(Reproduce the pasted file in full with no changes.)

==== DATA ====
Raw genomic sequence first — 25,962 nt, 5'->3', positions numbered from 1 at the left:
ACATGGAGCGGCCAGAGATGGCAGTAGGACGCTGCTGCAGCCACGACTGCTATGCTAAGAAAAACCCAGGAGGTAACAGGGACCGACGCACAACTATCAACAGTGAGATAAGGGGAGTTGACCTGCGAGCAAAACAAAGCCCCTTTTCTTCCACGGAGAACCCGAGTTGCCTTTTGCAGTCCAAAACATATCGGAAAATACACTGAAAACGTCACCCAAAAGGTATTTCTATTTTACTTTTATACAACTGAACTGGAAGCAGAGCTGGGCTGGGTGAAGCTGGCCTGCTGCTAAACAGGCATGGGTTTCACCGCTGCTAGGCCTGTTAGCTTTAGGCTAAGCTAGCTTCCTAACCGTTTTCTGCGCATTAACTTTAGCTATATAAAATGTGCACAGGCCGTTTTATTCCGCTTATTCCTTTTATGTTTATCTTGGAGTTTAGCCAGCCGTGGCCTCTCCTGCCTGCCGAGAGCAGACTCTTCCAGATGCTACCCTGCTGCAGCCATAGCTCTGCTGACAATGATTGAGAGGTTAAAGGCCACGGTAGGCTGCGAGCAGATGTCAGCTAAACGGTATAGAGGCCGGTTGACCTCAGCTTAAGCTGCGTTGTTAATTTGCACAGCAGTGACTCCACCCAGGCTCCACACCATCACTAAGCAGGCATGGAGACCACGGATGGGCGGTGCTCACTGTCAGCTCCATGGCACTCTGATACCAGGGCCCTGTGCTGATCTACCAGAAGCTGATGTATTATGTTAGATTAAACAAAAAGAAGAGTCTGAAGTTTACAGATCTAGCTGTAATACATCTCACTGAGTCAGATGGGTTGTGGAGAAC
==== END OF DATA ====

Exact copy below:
Raw genomic sequence first — 25,962 nt, 5'->3', positions numbered from 1 at the left:
ACATGGAGCGGCCAGAGATGGCAGTAGGACGCTGCTGCAGCCACGACTGCTATGCTAAGAAAAACCCAGGAGGTAACAGGGACCGACGCACAACTATCAACAGTGAGATAAGGGGAGTTGACCTGCGAGCAAAACAAAGCCCCTTTTCTTCCACGGAGAACCCGAGTTGCCTTTTGCAGTCCAAAACATATCGGAAAATACACTGAAAACGTCACCCAAAAGGTATTTCTATTTTACTTTTATACAACTGAACTGGAAGCAGAGCTGGGCTGGGTGAAGCTGGCCTGCTGCTAAACAGGCATGGGTTTCACCGCTGCTAGGCCTGTTAGCTTTAGGCTAAGCTAGCTTCCTAACCGTTTTCTGCGCATTAACTTTAGCTATATAAAATGTGCACAGGCCGTTTTATTCCGCTTATTCCTTTTATGTTTATCTTGGAGTTTAGCCAGCCGTGGCCTCTCCTGCCTGCCGAGAGCAGACTCTTCCAGATGCTACCCTGCTGCAGCCATAGCTCTGCTGACAATGATTGAGAGGTTAAAGGCCACGGTAGGCTGCGAGCAGATGTCAGCTAAACGGTATAGAGGCCGGTTGACCTCAGCTTAAGCTGCGTTGTTAATTTGCACAGCAGTGACTCCACCCAGGCTCCACACCATCACTAAGCAGGCATGGAGACCACGGATGGGCGGTGCTCACTGTCAGCTCCATGGCACTCTGATACCAGGGCCCTGTGCTGATCTACCAGAAGCTGATGTATTATGTTAGATTAAACAAAAAGAAGAGTCTGAAGTTTACAGATCTAGCTGTAATACATCTCACTGAGTCAGATGGGTTGTGGAGAAC